Signs and Symptoms of Shingles
The early signs and symptoms of shingles involve burning and pain. The pain usually affects a small part of one section of the body.
Other common signs and symptoms you are likely to notice include:
- A red rash that starts a few days following the pain
- Numbness and tingling
- Development of fluid-filled blisters which can break open and crust
- Touch sensitivity
Other individuals can also experience the following symptoms:
- Fever and chills
- Sensitivity to light
- Muscle weakness
For some, the pain associated with shingles can be mild or intense. However, based on pain location, it may be misdiagnosed with symptoms of kidneys, heart, or lung issues. Other people can experience pain but not develop the rash.
Clinically, lesions begin as densely packed erythematous papules that quickly develop into vesicles on an erythematous and edematous base and may appear in continuous or discontinuous bands in one, two, or more adjacent dermatomes unilaterally. Thoracic (53%) cervical (20%), and trigeminal (15%) dermatomes, including ocular and lumbosacral, are the most typically implicated (11 %).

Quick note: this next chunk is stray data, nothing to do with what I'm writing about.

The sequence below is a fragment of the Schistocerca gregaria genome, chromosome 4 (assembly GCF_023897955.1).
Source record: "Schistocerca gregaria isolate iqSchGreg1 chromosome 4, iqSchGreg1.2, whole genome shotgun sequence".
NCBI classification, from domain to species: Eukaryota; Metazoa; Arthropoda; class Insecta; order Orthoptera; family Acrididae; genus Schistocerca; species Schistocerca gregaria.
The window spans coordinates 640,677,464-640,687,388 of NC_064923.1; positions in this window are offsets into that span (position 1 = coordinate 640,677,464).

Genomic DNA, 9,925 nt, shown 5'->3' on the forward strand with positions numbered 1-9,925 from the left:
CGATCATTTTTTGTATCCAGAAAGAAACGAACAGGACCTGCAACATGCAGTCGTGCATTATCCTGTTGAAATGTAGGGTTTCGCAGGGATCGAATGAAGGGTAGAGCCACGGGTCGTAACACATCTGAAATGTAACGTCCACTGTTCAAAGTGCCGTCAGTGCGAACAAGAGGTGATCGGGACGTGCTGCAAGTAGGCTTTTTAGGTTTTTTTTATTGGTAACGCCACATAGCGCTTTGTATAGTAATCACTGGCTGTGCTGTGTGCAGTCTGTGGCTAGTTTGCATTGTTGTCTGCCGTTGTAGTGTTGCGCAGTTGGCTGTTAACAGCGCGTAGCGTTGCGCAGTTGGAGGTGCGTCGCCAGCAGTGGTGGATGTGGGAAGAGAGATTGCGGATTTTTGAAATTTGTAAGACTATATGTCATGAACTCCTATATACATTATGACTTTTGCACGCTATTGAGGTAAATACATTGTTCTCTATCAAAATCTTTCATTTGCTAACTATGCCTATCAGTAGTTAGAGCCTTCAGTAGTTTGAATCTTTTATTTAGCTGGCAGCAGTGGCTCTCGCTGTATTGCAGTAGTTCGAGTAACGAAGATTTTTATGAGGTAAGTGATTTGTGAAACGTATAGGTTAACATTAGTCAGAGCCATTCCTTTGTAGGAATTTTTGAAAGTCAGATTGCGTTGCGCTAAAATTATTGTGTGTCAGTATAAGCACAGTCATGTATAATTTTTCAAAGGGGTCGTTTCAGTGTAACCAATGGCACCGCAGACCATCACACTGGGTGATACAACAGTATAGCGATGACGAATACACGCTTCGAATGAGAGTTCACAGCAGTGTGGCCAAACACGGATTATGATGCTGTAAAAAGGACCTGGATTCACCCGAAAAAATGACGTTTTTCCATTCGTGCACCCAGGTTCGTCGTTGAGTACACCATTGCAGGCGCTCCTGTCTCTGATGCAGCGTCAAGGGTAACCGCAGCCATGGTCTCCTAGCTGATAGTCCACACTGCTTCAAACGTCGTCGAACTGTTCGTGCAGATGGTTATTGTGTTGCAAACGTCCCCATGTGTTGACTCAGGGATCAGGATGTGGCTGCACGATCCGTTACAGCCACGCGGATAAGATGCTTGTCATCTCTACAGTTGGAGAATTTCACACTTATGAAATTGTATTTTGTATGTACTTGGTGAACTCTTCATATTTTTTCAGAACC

The shingle rash usually appears as a band of blisters that coils around the right or left side of the chest. Shingles can also appear around one eye or on one side of the face or neck.
Ramsay Hunt syndrome type II is another name for Shingles oticus. It is caused by the virus moving from the facial nerve to the vestibulocochlear nerve, which affects the ear and causes hearing loss and vertigo.
If the maxillary or mandibular divisions of the trigeminal nerve are damaged, a zoster can arise in the mouth. It manifests clinically as vesicles or erosions on the mucous membrane of the upper jaw (palate, gums of the upper teeth) or the lower jaw (tongue or gums of the lower teeth). Oral involvement can develop alone or in conjunction with skin lesions along with the cutaneous distribution of the same trigeminal branch.
Because of the intimate link between blood vessels and neurons, the virus can spread to include blood vessels, affecting blood flow and causing ischemia necrosis. It can lead to complications such as osteonecrosis, tooth loss, periodontitis, pulp calcification, pulp necrosis, periapical lesions, and tooth developmental abnormalities.